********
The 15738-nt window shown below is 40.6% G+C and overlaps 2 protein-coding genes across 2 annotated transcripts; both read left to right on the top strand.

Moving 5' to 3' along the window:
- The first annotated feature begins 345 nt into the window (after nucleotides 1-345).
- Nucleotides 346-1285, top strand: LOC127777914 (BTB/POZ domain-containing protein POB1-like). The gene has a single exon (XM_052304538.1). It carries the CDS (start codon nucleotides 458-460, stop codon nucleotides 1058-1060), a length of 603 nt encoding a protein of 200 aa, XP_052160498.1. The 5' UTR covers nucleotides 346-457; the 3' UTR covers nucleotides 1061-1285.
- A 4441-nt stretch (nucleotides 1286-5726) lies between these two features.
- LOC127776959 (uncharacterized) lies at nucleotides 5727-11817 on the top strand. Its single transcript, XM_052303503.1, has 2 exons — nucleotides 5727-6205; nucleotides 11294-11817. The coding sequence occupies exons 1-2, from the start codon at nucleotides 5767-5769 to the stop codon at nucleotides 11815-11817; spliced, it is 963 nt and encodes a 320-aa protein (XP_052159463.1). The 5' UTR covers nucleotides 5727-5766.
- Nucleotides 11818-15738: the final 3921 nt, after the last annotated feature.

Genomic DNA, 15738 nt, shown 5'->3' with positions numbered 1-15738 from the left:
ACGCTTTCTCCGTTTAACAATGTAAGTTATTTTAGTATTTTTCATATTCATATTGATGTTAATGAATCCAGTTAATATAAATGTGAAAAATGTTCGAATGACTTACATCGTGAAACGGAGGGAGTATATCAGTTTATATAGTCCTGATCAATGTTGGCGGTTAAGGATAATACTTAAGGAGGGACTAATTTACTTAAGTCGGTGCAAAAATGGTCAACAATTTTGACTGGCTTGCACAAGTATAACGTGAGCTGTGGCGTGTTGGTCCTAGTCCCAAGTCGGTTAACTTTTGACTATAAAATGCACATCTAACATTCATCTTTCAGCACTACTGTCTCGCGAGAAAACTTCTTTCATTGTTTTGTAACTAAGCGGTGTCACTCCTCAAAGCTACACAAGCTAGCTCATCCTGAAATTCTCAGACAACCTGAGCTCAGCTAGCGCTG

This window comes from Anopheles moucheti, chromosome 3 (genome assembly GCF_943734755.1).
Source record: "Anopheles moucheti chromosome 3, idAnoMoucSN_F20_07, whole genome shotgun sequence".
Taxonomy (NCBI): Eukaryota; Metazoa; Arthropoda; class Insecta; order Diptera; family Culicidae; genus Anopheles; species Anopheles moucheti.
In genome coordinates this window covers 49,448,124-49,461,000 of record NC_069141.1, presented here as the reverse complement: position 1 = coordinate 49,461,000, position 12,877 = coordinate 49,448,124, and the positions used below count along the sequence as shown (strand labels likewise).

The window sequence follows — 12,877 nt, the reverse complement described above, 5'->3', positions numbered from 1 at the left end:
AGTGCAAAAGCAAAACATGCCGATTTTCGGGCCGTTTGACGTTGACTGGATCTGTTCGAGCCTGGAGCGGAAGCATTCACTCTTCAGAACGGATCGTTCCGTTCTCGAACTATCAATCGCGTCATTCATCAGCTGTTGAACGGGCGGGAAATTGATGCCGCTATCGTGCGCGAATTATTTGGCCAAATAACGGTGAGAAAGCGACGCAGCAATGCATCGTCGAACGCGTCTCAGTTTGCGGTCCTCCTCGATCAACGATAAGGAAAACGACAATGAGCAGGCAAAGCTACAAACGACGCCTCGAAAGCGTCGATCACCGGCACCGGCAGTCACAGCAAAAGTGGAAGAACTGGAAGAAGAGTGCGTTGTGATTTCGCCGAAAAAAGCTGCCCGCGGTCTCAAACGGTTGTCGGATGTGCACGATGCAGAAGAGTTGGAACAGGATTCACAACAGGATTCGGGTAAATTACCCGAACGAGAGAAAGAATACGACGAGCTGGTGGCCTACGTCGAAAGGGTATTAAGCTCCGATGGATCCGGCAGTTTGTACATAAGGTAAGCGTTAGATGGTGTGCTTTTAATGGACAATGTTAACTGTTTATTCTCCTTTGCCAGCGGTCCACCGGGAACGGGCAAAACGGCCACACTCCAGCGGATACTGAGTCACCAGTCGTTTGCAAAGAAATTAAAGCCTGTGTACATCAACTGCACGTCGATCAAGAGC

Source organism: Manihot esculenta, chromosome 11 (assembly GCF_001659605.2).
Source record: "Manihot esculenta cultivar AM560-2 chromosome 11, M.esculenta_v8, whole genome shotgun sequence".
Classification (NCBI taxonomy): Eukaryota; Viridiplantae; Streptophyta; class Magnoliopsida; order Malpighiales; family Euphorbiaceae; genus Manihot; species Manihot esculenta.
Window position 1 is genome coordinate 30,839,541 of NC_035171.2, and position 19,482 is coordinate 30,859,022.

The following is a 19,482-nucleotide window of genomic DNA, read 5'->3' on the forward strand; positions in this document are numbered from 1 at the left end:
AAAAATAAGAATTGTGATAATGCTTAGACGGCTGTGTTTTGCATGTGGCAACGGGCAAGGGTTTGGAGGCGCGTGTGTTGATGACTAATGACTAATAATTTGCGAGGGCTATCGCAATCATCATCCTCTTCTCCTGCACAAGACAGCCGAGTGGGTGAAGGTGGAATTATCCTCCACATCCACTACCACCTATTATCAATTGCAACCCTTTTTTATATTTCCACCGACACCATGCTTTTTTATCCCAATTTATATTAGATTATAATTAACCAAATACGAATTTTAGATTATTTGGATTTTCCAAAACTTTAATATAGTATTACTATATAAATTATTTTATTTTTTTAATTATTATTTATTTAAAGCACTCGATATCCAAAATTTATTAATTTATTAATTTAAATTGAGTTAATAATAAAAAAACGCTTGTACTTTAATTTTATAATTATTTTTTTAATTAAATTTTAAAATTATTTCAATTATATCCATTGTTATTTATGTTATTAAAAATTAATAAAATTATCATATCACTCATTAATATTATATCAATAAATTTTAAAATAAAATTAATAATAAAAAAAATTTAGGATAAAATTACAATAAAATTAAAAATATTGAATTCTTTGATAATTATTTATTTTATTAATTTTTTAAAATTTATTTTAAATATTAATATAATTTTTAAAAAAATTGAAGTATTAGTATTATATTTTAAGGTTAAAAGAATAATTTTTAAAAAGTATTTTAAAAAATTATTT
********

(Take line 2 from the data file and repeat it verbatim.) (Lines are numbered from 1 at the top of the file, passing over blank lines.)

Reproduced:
Moving 5' to 3' along the window: